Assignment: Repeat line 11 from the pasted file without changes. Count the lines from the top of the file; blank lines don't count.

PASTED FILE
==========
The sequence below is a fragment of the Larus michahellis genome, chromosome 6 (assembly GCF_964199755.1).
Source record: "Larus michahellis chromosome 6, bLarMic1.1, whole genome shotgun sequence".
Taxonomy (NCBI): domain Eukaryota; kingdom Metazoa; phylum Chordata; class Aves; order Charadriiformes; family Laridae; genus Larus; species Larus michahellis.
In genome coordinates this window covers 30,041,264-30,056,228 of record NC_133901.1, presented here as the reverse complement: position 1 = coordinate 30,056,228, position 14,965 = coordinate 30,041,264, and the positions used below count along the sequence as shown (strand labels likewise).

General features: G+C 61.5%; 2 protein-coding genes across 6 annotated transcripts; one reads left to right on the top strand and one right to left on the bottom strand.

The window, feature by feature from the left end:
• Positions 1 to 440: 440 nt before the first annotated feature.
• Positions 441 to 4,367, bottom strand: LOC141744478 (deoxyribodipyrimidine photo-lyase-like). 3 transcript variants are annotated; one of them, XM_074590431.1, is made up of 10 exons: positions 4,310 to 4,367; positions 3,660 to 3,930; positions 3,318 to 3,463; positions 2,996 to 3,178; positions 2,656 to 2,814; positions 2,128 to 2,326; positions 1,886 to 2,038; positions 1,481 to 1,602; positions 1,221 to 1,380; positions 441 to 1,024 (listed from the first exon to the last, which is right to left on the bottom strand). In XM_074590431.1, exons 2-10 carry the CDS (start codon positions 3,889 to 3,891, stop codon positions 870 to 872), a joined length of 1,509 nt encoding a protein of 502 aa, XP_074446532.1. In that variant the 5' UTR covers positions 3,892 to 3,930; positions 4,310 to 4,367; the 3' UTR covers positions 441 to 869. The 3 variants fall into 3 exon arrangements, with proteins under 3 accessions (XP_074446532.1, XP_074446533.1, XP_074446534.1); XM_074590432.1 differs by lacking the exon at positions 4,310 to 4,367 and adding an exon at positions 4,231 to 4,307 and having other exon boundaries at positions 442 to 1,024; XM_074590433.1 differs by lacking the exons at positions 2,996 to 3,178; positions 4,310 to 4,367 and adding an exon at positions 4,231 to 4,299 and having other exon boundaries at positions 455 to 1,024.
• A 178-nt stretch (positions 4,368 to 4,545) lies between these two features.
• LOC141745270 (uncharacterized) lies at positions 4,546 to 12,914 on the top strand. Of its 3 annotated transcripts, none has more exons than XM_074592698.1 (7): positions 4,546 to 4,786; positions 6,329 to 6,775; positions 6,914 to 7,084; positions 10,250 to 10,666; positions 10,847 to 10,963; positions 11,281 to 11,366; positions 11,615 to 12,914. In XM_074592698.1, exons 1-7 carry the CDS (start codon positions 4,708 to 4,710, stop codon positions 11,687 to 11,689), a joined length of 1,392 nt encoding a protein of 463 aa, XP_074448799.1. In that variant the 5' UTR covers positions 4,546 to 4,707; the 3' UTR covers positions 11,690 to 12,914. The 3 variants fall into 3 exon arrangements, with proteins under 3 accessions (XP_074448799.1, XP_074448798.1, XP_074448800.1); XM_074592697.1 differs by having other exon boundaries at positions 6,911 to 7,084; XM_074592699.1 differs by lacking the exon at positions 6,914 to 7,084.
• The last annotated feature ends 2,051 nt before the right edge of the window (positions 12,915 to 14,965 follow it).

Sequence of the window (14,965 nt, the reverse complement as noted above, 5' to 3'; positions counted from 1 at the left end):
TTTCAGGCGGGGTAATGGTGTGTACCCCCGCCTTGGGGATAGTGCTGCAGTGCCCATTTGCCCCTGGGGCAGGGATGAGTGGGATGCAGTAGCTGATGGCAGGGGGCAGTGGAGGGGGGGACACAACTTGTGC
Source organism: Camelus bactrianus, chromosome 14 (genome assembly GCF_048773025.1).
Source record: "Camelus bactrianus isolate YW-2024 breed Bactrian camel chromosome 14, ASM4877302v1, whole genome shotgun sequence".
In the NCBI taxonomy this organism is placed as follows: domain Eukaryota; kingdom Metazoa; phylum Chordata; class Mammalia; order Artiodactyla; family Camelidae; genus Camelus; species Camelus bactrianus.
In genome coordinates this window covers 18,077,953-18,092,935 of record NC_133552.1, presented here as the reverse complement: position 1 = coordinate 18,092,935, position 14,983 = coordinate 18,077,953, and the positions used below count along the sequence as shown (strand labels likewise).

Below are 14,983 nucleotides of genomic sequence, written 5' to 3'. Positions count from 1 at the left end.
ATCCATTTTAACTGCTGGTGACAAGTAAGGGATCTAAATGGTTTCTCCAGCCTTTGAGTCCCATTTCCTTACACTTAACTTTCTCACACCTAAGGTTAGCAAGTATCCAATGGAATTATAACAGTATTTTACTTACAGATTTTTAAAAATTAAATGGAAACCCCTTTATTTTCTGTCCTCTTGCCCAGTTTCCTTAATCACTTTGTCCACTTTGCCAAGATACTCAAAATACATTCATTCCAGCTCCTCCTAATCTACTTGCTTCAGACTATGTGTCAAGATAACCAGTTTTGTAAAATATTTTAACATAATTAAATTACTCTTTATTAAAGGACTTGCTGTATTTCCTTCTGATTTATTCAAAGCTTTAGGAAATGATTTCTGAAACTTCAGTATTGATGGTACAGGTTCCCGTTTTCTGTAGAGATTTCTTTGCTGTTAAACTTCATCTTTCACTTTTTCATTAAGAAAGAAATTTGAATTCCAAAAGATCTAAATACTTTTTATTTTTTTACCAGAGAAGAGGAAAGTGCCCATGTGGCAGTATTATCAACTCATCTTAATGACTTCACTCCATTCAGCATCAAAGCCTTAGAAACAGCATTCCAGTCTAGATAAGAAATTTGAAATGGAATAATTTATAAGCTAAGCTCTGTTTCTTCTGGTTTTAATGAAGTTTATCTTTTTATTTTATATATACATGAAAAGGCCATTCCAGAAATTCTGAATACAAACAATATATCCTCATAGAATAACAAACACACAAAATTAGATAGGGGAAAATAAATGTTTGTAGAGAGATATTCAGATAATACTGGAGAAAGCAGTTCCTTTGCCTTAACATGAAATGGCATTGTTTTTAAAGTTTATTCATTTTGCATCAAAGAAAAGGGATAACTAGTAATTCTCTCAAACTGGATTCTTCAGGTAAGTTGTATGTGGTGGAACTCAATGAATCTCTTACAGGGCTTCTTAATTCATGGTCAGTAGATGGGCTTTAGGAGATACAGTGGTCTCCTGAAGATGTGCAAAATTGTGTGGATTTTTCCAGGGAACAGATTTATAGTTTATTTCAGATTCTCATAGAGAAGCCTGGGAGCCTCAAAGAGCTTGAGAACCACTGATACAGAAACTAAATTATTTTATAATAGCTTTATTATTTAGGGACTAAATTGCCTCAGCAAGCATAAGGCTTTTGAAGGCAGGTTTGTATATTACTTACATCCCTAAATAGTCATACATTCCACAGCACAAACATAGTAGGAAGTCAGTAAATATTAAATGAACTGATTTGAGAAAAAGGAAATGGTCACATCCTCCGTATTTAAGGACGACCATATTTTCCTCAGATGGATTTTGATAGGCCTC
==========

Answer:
• The last annotated feature ends 2,051 nt before the right edge of the window (positions 12,915 to 14,965 follow it).